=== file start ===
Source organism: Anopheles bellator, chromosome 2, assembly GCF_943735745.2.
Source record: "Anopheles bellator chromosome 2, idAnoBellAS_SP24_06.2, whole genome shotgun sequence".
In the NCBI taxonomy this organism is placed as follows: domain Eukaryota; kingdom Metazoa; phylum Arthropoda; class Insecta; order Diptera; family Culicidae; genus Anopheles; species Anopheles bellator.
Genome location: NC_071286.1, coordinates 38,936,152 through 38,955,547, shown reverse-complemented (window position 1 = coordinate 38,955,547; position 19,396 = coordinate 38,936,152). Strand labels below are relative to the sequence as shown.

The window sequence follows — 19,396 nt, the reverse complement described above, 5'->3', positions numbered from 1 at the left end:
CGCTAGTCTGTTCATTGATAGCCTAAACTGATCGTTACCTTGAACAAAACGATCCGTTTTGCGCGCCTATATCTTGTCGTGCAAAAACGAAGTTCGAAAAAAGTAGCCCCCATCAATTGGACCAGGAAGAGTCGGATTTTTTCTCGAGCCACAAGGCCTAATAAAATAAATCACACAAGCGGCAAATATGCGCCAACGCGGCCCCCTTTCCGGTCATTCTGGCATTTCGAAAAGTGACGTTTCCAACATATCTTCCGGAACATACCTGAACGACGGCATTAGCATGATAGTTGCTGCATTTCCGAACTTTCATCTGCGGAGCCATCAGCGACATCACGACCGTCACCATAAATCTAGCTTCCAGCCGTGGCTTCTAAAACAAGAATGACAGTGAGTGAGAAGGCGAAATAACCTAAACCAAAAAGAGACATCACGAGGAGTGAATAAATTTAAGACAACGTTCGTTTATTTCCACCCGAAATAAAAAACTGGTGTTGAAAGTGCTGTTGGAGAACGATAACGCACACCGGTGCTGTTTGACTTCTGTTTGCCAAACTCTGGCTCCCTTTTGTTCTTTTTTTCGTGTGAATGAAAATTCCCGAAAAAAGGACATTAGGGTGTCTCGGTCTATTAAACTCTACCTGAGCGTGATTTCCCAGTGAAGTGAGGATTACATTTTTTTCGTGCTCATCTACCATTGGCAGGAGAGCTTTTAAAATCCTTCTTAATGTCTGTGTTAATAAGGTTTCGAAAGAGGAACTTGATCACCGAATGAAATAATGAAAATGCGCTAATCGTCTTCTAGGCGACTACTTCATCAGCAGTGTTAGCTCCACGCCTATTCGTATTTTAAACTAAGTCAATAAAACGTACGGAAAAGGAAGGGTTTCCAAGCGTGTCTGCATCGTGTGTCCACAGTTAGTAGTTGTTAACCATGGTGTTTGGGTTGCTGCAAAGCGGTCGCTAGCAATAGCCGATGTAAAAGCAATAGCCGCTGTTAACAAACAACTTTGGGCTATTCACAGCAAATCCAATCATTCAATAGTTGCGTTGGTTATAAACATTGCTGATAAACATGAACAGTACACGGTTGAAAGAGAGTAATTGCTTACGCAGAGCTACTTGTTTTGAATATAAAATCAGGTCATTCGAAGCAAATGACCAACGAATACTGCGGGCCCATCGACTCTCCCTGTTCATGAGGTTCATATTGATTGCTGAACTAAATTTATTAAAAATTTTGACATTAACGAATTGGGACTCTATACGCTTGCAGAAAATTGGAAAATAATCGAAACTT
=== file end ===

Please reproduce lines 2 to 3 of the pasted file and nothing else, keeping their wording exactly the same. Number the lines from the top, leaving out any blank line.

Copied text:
Source record: "Anopheles bellator chromosome 2, idAnoBellAS_SP24_06.2, whole genome shotgun sequence".
In the NCBI taxonomy this organism is placed as follows: domain Eukaryota; kingdom Metazoa; phylum Arthropoda; class Insecta; order Diptera; family Culicidae; genus Anopheles; species Anopheles bellator.